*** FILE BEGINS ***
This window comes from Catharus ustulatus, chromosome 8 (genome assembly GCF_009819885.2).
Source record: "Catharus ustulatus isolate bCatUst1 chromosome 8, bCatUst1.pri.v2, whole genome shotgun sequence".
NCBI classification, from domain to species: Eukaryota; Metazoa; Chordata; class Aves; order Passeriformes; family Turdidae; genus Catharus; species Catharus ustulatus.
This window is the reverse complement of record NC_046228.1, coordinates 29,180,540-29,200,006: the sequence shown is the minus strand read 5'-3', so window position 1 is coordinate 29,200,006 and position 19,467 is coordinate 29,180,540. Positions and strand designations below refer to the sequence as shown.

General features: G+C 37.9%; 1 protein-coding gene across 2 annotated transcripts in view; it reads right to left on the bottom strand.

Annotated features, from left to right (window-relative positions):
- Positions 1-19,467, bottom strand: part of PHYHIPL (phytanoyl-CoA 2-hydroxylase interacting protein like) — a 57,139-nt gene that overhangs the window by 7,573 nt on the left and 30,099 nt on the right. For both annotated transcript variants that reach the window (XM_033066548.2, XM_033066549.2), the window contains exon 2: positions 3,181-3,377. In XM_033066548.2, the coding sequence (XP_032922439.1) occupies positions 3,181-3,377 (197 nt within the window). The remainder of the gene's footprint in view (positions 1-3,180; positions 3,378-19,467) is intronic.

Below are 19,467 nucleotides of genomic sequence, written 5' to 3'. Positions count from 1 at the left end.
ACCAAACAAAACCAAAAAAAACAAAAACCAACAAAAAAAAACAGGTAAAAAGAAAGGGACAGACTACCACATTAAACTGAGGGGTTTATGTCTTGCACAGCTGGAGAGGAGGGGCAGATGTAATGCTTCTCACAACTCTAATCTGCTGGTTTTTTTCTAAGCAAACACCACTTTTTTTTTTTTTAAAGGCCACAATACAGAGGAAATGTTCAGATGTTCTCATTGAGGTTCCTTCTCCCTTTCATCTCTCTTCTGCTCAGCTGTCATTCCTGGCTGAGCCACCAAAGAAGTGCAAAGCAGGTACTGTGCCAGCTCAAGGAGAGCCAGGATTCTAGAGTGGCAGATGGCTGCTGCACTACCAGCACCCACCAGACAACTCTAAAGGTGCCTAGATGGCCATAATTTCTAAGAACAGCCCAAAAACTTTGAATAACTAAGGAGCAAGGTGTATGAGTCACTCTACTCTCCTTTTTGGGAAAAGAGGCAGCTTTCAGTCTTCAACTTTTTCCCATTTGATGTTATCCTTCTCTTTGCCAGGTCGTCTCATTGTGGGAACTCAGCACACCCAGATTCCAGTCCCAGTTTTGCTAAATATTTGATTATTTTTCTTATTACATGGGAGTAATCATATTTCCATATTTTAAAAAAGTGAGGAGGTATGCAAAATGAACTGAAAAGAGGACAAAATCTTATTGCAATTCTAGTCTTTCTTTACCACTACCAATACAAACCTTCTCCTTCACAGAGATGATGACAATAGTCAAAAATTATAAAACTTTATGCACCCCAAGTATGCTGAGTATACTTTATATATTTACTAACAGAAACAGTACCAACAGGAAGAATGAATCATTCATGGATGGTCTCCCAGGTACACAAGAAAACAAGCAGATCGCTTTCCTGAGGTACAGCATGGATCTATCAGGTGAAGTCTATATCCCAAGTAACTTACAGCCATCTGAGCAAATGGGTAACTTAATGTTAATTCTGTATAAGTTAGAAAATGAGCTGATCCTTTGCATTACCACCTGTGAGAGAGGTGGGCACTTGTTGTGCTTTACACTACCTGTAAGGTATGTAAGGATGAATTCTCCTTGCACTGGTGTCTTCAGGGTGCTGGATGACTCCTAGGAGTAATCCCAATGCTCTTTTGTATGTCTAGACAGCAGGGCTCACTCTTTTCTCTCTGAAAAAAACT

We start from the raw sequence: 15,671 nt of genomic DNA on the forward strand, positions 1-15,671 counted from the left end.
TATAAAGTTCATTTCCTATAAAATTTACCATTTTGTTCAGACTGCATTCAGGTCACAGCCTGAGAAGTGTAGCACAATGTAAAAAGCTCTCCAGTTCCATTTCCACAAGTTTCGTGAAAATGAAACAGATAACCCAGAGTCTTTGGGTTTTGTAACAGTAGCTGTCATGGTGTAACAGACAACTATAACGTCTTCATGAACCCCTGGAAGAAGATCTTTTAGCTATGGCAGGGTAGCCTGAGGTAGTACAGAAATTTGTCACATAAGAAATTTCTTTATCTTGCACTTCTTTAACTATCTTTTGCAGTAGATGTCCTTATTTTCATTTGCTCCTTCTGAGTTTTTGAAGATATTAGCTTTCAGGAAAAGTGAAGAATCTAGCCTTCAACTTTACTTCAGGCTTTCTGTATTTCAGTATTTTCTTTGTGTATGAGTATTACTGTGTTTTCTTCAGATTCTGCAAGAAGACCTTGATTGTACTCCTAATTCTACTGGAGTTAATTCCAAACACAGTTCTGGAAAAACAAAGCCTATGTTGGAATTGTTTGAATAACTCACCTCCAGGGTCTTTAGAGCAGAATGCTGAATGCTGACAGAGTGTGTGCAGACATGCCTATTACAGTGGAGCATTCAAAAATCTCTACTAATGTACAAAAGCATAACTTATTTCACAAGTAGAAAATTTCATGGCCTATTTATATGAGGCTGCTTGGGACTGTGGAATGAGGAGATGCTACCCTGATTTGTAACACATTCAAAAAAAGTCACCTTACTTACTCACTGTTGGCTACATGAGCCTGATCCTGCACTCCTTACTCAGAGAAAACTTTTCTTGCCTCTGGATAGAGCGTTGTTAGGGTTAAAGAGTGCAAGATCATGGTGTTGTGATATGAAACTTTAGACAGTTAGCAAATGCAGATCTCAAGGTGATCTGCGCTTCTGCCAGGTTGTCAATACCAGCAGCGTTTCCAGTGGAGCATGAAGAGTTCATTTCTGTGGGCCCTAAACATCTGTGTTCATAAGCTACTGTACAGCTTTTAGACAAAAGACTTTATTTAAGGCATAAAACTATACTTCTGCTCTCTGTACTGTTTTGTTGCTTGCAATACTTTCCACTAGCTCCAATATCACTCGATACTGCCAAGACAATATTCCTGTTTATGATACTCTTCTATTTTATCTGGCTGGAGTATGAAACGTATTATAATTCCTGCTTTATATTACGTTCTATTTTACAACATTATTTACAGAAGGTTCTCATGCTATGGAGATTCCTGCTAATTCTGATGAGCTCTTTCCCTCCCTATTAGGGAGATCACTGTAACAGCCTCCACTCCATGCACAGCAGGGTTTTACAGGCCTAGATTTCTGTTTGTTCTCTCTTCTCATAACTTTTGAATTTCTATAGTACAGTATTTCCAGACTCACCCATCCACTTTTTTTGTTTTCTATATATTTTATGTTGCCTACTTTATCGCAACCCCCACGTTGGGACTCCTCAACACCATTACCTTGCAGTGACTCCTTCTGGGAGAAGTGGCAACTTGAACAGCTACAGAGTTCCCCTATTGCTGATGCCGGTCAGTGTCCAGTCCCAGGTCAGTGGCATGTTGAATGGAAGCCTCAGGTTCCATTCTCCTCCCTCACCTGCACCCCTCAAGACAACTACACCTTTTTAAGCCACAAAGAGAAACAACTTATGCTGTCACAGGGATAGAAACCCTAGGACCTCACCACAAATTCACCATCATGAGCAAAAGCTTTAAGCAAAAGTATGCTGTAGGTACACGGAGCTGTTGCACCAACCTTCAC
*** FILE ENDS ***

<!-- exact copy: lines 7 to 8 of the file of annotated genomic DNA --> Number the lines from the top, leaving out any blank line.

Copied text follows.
- Positions 1-19,467, bottom strand: part of PHYHIPL (phytanoyl-CoA 2-hydroxylase interacting protein like) — a 57,139-nt gene that overhangs the window by 7,573 nt on the left and 30,099 nt on the right. For both annotated transcript variants that reach the window (XM_033066548.2, XM_033066549.2), the window contains exon 2: positions 3,181-3,377. In XM_033066548.2, the coding sequence (XP_032922439.1) occupies positions 3,181-3,377 (197 nt within the window). The remainder of the gene's footprint in view (positions 1-3,180; positions 3,378-19,467) is intronic.

Below are 19,467 nucleotides of genomic sequence, written 5' to 3'. Positions count from 1 at the left end.